Forcing B.C. polygamous sect leaders to challenge law is unfair, lawyers argue - Metro US

Forcing B.C. polygamous sect leaders to challenge law is unfair, lawyers argue

VANCOUVER, B.C. – Forcing the two leaders of a controversial polygamous community in British Columbia to stand trial in a case that will inevitably test Canada’s ban on multiple marriage would be an unfair burden on the men, their lawyers argued in court on Monday.

Winston Blackmore, 52, and James Oler, 44, are the leaders of separate factions of the polygamous community of Bountiful, in southeastern B.C.

The pair were arrested in January and each charged with one count of practising polygamy. Blackmore, who has admitted to multiple marriages, is accused of having 19 wives and Oler three.

Both men are asking a B.C. Supreme Court judge to either throw out the polygamy charges against them, or at least force the provincial government to pay their legal bills.

Bruce Elwood, who represents Blackmore, told the court that it would be wrong to force the men to endure a lengthy and expensive trial under a law that repeated legal opinions have suggested may violate the charter right to religious freedom.

“The prosecution would effectively compel the accused to participate as a test litigate,” said Elwood.

“It is a controversial and complex issue, one that is woven with some history and religious significance. … This case cries out for a reference case, wherein the individual accused won’t bear the stigma, the delay and the expense of determining the fundamental core issue of constitutionality.”

Blackmore wasn’t in court on Monday, but Oler was there to watch the proceedings.

The men are members of the Fundamentalist Church of Jesus Christ of Latter Day Saints, a breakaway sect of the mainstream Mormon church, and their case will likely end up before the Supreme Court of Canada. Members of the group believe polygamy brings glorification in heaven, while the Mormon church renounced polygamy more than a century ago.

The surprising arrests came after several previous legal opinions recommended against criminal charges, instead suggesting a reference case for the courts to determine whether polygamy law could withstand a challenge under the Charter of Rights and Freedoms.

But Terry Robertson, the special prosecutor appointed to the case, told the court that laws are presumed to be valid unless a court says they’re not.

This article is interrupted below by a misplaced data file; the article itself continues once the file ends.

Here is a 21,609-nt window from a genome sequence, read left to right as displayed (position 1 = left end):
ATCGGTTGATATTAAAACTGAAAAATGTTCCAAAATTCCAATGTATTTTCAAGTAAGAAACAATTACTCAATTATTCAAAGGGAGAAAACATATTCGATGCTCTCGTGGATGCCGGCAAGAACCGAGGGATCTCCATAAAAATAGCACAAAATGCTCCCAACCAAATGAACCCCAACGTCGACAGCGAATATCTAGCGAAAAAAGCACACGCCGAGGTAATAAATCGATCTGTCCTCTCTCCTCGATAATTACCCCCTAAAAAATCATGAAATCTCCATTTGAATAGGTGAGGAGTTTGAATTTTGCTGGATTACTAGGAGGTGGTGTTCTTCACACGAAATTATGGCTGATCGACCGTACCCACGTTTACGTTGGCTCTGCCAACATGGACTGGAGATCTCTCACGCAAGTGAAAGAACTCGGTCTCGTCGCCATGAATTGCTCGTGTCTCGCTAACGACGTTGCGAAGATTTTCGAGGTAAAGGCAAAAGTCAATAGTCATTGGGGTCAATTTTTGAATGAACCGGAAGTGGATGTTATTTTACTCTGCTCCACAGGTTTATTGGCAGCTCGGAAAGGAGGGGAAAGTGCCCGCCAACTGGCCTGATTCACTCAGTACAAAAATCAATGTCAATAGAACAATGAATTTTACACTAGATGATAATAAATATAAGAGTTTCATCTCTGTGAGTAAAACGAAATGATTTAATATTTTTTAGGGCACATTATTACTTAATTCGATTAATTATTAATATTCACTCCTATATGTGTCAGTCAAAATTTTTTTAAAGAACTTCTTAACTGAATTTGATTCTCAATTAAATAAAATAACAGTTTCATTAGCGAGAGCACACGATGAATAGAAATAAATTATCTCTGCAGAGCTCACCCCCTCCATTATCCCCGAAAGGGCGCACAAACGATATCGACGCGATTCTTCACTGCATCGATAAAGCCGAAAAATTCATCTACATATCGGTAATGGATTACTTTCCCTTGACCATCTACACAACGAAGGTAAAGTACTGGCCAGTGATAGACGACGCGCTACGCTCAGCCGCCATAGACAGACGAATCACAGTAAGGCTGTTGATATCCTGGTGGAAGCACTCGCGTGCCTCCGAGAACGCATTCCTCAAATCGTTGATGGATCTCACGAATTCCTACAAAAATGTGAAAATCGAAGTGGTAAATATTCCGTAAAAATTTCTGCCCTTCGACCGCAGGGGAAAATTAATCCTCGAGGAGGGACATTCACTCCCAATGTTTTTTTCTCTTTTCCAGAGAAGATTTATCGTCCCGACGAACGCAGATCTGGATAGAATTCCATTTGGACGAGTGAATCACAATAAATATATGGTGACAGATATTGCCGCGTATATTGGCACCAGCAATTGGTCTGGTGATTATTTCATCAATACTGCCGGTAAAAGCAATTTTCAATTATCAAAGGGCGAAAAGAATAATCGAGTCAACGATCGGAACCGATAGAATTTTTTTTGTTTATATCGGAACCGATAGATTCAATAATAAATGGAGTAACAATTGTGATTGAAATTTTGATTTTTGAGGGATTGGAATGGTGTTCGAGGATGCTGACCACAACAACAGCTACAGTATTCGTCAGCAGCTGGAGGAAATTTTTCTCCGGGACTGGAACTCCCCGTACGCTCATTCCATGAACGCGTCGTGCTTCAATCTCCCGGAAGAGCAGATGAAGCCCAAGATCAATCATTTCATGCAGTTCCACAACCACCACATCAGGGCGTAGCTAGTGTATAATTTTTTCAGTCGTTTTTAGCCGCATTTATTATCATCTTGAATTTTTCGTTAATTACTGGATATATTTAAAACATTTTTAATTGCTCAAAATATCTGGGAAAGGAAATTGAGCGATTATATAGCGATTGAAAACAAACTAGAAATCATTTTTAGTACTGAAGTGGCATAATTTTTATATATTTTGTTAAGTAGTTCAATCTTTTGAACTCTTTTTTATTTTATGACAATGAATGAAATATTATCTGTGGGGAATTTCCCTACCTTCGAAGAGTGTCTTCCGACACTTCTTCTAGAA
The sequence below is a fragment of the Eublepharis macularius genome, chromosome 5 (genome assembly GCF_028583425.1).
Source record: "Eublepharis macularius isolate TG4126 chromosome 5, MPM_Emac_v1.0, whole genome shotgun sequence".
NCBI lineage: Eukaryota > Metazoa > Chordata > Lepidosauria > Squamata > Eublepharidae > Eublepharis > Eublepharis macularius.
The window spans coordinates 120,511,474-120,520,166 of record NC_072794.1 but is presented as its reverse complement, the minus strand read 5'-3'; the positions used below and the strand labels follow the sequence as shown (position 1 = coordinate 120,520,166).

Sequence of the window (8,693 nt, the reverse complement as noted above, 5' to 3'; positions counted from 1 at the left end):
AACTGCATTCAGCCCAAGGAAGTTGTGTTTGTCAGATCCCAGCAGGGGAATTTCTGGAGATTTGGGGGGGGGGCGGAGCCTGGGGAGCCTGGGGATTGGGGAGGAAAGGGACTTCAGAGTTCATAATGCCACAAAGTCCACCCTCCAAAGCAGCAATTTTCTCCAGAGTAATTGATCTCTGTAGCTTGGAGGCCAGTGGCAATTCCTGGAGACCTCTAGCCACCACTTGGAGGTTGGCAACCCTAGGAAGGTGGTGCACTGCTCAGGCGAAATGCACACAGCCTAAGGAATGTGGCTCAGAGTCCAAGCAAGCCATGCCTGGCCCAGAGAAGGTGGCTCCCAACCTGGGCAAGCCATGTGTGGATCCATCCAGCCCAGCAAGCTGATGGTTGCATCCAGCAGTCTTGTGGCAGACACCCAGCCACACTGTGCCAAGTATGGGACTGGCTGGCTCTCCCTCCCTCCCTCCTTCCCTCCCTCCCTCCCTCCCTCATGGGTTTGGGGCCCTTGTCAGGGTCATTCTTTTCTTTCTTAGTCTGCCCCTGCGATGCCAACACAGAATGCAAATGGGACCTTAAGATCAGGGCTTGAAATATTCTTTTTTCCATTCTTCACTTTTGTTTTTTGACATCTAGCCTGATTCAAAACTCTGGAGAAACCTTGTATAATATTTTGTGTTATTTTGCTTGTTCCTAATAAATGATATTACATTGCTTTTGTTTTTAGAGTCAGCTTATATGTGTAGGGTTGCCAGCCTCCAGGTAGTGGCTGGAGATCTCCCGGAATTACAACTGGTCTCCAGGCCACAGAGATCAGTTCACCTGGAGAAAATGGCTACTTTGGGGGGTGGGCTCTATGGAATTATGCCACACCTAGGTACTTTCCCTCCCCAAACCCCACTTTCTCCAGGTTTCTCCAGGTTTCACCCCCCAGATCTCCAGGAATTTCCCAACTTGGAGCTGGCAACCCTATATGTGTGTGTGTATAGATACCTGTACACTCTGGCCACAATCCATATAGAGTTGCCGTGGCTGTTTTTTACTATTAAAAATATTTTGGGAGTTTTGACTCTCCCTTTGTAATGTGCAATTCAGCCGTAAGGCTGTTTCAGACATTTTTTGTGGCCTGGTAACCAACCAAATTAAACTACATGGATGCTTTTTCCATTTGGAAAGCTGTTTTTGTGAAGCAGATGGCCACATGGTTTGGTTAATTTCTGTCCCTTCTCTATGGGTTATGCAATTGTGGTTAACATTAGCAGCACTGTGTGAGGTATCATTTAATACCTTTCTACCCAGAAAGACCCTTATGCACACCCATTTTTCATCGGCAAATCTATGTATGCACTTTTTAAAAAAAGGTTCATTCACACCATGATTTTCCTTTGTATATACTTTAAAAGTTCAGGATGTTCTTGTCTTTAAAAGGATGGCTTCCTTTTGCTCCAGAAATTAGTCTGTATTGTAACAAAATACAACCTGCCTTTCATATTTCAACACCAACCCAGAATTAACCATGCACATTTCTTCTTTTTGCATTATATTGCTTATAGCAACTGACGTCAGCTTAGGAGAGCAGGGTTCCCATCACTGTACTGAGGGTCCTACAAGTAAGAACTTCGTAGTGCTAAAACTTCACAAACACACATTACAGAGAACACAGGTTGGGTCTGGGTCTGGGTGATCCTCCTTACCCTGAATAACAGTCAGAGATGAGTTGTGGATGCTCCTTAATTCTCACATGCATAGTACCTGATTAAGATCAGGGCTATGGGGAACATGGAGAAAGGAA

“Citizens of Canada are expected to follow the law until a court says … the law is of no force and effect,” he said.

Robertson also argued that a specific criminal case is the best way to test the constitutionality of a law.

Former attorney general Wally Oppal appointed Robertson last year amid intense and repeated public pressure to lay charges in connection with Bountiful. In the end, Robertson recommended charges.

But he was the second special prosecutor to look into the allegations involving Bountiful. Another, Richard Peck, recommended against charges in 2007.

Special prosecutors are intended to provide arm’s-length independence in cases where there could be real or perceived political interference, such as when a cabinet minister is under investigation or in highly sensitive cases such as Bountiful.

Elwood said Oppal was “special prosecutor shopping,” and argued governments can’t simply look for a second opinion if they disagree with the first.

Robertson disagreed.

“It was never intended in any way to fetter the constitutional powers of the attorney general,” he told the court.

The RCMP first investigated Bountiful in 1990, and there have been subsequent investigations into allegations including polygamy, sexual abuse, and trafficking young girls to sister polygamous communities in the U.S. to be married.

But prosecutors repeatedly shied away from laying charges, concerned such a case wouldn’t withstand a charter challenge

The Mounties launched a renewed investigation in 2005 and two years later recommended charges against Blackmore and Oler.

In 2007, Oppal appointed a special prosecutor, Richard Peck, to review that recommendation. Peck concluded a conviction would be unlikely, and said the B.C. Court of Appeal should be asked to review the polygamy law to ensure it was constitutional.

Oppal then asked another lawyer, Len Doust, to review that decision. Doust agreed with Peck.

But the controversy flared again last year after authorities in Texas seized children from a sister polygamous community. More than 400 children, including one B.C. teen, were taken into state custody before they were eventually returned.

Ten men face trial in Texas on charges including sexual assault of a child and bigamy.

The B.C. court hearing is expected to continue throughout the week.

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